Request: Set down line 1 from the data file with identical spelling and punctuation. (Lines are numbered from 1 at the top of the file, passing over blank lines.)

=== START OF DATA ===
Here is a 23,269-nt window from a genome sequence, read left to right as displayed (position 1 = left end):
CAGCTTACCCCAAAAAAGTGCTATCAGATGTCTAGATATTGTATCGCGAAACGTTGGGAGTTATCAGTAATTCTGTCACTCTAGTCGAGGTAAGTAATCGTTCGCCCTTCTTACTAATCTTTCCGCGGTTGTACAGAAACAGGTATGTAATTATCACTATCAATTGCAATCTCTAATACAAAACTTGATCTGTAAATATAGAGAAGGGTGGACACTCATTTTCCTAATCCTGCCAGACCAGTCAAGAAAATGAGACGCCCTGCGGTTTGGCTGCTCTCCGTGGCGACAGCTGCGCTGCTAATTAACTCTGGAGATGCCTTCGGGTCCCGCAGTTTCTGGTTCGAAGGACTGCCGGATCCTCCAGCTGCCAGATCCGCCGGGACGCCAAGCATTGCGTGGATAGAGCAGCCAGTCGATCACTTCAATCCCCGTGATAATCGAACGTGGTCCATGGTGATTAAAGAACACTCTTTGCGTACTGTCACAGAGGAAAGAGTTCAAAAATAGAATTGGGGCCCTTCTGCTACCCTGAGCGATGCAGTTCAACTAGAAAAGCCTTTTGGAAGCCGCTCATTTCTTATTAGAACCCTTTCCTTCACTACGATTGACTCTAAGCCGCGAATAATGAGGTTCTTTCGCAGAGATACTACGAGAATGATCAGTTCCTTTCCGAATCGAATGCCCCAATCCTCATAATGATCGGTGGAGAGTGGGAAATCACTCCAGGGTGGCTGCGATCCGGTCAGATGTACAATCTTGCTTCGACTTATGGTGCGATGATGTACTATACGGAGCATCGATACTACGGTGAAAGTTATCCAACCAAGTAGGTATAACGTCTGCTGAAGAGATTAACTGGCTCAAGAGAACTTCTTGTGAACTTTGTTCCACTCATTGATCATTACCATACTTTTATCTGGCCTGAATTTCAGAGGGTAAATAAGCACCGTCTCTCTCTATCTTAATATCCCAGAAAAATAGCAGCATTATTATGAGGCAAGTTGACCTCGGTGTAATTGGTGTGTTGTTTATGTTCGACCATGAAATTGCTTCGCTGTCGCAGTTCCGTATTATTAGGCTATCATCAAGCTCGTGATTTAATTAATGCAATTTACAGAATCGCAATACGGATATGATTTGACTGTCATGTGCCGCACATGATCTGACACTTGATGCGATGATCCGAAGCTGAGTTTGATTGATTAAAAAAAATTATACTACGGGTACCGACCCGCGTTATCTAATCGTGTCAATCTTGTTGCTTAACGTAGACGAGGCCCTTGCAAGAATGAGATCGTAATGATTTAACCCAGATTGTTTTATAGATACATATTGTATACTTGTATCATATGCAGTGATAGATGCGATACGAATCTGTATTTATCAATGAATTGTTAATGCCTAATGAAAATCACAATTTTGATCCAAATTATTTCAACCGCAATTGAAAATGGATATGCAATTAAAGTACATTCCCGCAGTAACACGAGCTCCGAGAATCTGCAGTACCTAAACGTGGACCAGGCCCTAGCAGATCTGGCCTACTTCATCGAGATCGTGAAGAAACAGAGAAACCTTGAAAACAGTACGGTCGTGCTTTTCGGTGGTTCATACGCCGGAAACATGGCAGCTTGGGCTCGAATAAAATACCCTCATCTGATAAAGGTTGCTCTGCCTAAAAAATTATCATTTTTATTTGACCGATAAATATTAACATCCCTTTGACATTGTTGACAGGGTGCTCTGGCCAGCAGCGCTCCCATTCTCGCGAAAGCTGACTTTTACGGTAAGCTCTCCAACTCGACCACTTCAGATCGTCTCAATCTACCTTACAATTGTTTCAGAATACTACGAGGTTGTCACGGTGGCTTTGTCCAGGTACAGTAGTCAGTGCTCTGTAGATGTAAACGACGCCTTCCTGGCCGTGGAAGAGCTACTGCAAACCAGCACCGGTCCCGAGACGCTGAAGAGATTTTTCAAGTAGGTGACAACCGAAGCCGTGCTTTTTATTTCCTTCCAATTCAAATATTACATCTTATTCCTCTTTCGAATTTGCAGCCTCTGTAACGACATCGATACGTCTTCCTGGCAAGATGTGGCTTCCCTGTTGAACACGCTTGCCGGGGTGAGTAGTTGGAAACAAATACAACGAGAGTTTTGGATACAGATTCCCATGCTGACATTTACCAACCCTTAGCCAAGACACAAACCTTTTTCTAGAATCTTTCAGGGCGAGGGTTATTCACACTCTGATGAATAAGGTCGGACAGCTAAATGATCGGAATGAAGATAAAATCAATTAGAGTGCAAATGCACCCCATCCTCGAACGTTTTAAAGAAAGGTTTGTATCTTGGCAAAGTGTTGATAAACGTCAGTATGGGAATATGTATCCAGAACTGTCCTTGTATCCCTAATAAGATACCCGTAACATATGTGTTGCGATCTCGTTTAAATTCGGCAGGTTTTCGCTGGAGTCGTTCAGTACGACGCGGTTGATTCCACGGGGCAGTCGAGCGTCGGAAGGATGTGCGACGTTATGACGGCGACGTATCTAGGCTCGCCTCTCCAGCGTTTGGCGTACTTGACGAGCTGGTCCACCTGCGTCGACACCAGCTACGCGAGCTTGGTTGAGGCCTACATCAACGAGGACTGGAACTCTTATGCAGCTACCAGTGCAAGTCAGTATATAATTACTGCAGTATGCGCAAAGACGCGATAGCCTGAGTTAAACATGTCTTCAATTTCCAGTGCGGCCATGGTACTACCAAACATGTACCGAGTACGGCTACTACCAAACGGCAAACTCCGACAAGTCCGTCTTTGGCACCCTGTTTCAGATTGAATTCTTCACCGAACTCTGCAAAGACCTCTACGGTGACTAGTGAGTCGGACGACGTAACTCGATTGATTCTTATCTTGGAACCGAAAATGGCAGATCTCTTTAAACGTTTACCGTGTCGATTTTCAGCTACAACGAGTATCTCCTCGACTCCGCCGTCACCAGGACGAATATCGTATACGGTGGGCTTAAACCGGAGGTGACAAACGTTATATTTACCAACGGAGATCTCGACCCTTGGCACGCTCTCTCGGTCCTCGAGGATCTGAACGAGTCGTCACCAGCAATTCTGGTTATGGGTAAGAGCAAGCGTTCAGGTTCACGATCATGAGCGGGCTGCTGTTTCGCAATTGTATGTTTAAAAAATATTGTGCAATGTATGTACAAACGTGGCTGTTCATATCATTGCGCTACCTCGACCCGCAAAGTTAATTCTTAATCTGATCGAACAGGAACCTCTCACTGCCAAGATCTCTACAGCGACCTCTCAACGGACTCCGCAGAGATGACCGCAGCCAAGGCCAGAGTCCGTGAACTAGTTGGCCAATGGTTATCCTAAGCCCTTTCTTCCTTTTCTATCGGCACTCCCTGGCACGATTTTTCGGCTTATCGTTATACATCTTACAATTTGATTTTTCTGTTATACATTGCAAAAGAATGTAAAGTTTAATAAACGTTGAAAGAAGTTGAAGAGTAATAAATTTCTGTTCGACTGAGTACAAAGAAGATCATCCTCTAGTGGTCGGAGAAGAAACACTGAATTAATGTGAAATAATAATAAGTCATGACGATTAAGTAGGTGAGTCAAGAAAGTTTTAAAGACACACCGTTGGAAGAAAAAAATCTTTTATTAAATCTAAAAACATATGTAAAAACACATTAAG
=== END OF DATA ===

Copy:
Here is a 23,269-nt window from a genome sequence, read left to right as displayed (position 1 = left end):